Uneven Job Numbers
This morning, Statistics Canada provided another piece of evidence that the job market is not recovering nearly as rapidly as Gross Domestic Product. In March, total employment rose by 17,900, but full-time employment was actually down by 14,200. This divergence reflected 32,200 more part-time positions.
The modest increase in total employment kept pace with Canadaâ€™s growing labour force, but barely dented unemployment. In total, more than 1.5 million Canadians remain officially unemployed. The unemployment rate was unchanged at 8.2%.
Is the Loonie Limiting Employment?
Todayâ€™s figures suggest that the soaring Canadian dollar may be partly responsible for the weak job market. Among the strongest employment growth was in construction, a classic non-traded industry, and natural resources, where higher commodity prices have accompanied the higher exchange rate.
However, there were few job gains in manufacturing. Employment fell in other export-oriented industries such as transportation and hotel accommodation. Perhaps not surprisingly, industries vulnerable to the higher loonie underperformed industries insulated from exchange rates.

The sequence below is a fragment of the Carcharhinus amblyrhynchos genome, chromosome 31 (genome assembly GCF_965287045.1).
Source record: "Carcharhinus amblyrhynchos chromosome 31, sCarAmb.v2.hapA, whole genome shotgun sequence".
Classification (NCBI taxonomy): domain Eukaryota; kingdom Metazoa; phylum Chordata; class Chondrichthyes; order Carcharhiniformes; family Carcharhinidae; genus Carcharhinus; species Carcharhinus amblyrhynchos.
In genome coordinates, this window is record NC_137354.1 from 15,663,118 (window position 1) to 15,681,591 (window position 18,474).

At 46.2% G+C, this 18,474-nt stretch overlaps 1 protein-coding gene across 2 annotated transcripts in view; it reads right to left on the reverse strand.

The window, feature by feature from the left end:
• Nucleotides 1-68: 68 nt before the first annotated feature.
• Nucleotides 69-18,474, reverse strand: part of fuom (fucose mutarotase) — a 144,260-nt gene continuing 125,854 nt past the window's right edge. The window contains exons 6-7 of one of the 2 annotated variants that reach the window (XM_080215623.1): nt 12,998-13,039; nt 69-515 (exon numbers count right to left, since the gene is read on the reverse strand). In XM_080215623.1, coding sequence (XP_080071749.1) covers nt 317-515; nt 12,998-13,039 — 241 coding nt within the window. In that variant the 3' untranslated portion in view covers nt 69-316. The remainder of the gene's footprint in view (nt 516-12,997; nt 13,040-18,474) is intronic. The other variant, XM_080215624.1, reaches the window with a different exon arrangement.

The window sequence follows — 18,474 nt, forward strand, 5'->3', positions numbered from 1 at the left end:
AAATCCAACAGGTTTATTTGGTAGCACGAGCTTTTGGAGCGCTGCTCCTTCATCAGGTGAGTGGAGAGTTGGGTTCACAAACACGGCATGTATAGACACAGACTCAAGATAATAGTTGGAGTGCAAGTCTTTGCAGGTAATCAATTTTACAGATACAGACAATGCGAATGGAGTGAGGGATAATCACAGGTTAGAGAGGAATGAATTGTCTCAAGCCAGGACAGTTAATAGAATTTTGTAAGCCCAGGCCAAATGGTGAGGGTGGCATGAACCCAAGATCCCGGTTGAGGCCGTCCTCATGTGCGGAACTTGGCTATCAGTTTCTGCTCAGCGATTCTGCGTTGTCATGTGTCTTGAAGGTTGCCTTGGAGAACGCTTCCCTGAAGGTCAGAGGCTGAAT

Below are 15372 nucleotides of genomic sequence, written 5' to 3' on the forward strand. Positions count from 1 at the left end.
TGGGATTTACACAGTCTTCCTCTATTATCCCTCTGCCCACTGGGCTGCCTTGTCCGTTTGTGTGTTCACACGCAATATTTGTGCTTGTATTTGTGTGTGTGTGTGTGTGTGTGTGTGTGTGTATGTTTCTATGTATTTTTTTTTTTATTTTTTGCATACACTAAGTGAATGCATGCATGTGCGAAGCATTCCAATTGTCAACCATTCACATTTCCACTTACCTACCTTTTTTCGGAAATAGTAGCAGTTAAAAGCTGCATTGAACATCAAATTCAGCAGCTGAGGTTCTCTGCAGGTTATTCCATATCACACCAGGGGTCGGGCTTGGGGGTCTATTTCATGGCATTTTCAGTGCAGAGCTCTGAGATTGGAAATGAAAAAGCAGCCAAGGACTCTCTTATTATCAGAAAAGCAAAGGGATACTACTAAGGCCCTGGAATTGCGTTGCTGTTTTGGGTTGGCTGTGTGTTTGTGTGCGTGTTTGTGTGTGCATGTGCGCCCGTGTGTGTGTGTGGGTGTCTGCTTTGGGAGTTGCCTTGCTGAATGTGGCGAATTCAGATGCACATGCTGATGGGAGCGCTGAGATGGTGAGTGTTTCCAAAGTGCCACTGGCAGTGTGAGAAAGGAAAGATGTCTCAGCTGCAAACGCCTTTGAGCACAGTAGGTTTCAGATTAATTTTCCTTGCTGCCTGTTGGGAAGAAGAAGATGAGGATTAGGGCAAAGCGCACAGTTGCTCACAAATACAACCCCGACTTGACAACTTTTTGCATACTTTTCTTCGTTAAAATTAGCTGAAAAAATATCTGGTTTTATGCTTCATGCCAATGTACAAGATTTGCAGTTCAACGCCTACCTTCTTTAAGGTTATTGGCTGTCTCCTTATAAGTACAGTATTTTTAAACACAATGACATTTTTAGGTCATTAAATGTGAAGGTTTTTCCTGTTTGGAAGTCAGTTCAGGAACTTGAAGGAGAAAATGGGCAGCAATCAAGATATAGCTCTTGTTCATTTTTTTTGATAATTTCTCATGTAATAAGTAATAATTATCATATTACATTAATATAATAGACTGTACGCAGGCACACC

Mixed Regional Picture
Albertaâ€™s appreciable loss of jobs, combined with its growing labour force, drove provincial unemployment close to its all-time high. In March, 159,200 Albertans were officially unemployed, more than in any previous month of the economic crisis. Indeed, March 2010 was the highest monthly unemployment total on record, with the sole exception of September 1984 (when 161,000 Albertans were officially unemployed.)
By contrast, official unemployment declined appreciably in Ontario. However, this decline reflected a shrinking labour force almost as much as increased employment. Some Ontarians opted out of the job market in March. While the participation rate remained unchanged nationally, it edged down in Ontario.